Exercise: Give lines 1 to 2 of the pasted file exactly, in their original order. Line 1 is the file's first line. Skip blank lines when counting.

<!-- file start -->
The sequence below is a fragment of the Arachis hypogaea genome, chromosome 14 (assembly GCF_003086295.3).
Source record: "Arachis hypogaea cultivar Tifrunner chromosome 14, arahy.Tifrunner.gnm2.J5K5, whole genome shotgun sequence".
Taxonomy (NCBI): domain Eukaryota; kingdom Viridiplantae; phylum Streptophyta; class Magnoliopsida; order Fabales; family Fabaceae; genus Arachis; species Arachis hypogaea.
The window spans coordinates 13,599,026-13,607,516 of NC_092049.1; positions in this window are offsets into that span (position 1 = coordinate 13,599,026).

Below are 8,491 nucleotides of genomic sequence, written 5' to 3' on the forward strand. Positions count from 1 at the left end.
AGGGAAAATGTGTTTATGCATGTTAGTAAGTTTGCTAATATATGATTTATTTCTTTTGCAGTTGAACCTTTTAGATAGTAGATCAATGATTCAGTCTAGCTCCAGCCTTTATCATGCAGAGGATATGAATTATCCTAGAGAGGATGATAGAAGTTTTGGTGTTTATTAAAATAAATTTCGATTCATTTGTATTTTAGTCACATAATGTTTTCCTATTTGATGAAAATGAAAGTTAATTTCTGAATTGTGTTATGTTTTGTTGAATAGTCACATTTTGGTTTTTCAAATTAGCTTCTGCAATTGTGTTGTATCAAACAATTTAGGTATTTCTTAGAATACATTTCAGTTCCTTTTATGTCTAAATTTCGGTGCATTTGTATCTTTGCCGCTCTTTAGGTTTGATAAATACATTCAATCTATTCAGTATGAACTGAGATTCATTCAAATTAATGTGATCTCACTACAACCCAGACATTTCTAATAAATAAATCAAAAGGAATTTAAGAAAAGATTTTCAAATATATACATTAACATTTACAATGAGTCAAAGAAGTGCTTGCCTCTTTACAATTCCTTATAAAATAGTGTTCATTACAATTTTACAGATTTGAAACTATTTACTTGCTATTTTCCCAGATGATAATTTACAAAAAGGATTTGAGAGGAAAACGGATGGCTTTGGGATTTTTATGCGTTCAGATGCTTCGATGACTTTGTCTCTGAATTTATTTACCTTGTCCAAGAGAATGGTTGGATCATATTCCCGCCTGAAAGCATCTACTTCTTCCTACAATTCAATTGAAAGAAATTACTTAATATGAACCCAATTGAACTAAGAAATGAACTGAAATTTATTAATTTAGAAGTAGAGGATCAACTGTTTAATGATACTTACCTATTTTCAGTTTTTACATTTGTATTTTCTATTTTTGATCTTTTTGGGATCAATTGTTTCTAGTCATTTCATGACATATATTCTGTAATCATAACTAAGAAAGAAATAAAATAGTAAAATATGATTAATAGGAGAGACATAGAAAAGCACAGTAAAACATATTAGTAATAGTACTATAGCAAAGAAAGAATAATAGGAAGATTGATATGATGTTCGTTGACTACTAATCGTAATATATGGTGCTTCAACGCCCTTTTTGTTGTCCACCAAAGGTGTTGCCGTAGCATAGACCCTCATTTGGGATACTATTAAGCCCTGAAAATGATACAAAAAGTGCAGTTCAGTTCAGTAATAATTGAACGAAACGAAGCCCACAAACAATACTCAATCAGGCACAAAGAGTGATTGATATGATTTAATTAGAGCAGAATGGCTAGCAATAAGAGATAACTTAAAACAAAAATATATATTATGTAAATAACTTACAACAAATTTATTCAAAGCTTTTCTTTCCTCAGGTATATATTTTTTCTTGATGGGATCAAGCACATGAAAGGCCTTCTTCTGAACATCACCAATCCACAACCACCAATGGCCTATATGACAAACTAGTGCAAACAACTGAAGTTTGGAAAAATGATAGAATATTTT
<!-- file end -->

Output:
The sequence below is a fragment of the Arachis hypogaea genome, chromosome 14 (assembly GCF_003086295.3).
Source record: "Arachis hypogaea cultivar Tifrunner chromosome 14, arahy.Tifrunner.gnm2.J5K5, whole genome shotgun sequence".